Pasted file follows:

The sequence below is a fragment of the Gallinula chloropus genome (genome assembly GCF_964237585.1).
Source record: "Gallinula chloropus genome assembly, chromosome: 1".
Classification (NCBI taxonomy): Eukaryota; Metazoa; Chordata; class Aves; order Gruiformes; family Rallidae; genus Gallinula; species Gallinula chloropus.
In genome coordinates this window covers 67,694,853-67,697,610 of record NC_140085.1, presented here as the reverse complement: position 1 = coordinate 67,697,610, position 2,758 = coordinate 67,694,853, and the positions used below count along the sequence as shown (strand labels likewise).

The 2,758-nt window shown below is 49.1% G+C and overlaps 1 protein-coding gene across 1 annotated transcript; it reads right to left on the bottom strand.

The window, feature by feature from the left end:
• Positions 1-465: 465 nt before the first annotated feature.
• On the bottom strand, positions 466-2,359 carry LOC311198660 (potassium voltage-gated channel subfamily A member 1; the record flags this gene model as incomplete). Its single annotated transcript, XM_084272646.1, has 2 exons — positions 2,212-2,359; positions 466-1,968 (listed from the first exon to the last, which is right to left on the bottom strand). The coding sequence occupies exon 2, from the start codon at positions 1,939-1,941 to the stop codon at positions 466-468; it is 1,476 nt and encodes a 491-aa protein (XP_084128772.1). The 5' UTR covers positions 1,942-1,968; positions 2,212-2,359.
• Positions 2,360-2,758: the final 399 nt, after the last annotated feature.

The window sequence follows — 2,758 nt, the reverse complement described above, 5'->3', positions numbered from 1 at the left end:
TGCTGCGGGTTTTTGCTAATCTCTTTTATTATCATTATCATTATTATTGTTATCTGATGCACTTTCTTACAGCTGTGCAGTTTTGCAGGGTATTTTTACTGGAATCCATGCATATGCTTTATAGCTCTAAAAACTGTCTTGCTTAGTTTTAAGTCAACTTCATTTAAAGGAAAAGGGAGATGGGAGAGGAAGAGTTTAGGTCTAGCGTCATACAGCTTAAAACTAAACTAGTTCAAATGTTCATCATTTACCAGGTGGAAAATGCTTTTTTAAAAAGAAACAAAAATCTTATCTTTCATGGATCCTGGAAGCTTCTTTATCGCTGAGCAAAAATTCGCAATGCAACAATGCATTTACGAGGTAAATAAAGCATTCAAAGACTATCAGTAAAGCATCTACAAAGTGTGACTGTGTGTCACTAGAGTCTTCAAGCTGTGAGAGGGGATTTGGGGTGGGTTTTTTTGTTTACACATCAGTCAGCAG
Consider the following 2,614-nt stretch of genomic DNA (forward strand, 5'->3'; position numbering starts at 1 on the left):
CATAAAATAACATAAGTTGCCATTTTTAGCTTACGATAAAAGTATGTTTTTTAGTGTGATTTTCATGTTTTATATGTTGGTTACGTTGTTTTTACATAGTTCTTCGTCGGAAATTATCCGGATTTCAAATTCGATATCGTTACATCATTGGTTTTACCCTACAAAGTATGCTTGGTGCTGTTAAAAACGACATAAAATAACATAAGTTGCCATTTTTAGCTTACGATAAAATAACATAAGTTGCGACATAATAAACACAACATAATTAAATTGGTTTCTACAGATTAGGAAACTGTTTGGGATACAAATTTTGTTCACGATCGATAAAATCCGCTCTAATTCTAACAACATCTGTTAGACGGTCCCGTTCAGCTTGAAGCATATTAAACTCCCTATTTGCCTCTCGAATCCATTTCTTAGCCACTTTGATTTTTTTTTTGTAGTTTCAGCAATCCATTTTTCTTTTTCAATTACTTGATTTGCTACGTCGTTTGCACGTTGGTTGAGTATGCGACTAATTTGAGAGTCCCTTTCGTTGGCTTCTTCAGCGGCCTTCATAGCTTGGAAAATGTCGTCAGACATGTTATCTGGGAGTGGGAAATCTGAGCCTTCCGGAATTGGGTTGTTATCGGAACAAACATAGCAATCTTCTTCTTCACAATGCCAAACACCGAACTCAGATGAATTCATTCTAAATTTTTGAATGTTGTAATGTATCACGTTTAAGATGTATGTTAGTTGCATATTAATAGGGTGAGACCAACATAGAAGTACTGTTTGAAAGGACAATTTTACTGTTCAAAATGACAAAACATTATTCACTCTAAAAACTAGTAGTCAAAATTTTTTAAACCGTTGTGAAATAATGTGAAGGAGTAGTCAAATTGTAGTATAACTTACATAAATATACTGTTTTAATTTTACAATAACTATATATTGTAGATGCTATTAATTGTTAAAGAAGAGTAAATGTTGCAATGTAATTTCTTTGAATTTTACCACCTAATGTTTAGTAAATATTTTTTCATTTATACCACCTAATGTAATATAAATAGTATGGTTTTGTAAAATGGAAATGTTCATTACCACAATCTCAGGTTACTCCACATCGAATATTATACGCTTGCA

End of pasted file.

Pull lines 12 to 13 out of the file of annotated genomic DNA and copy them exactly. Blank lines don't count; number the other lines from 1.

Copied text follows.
Consider the following 2,614-nt stretch of genomic DNA (forward strand, 5'->3'; position numbering starts at 1 on the left):
CATAAAATAACATAAGTTGCCATTTTTAGCTTACGATAAAAGTATGTTTTTTAGTGTGATTTTCATGTTTTATATGTTGGTTACGTTGTTTTTACATAGTTCTTCGTCGGAAATTATCCGGATTTCAAATTCGATATCGTTACATCATTGGTTTTACCCTACAAAGTATGCTTGGTGCTGTTAAAAACGACATAAAATAACATAAGTTGCCATTTTTAGCTTACGATAAAATAACATAAGTTGCGACATAATAAACACAACATAATTAAATTGGTTTCTACAGATTAGGAAACTGTTTGGGATACAAATTTTGTTCACGATCGATAAAATCCGCTCTAATTCTAACAACATCTGTTAGACGGTCCCGTTCAGCTTGAAGCATATTAAACTCCCTATTTGCCTCTCGAATCCATTTCTTAGCCACTTTGATTTTTTTTTTGTAGTTTCAGCAATCCATTTTTCTTTTTCAATTACTTGATTTGCTACGTCGTTTGCACGTTGGTTGAGTATGCGACTAATTTGAGAGTCCCTTTCGTTGGCTTCTTCAGCGGCCTTCATAGCTTGGAAAATGTCGTCAGACATGTTATCTGGGAGTGGGAAATCTGAGCCTTCCGGAATTGGGTTGTTATCGGAACAAACATAGCAATCTTCTTCTTCACAATGCCAAACACCGAACTCAGATGAATTCATTCTAAATTTTTGAATGTTGTAATGTATCACGTTTAAGATGTATGTTAGTTGCATATTAATAGGGTGAGACCAACATAGAAGTACTGTTTGAAAGGACAATTTTACTGTTCAAAATGACAAAACATTATTCACTCTAAAAACTAGTAGTCAAAATTTTTTAAACCGTTGTGAAATAATGTGAAGGAGTAGTCAAATTGTAGTATAACTTACATAAATATACTGTTTTAATTTTACAATAACTATATATTGTAGATGCTATTAATTGTTAAAGAAGAGTAAATGTTGCAATGTAATTTCTTTGAATTTTACCACCTAATGTTTAGTAAATATTTTTTCATTTATACCACCTAATGTAATATAAATAGTATGGTTTTGTAAAATGGAAATGTTCATTACCACAATCTCAGGTTACTCCACATCGAATATTATACGCTTGCA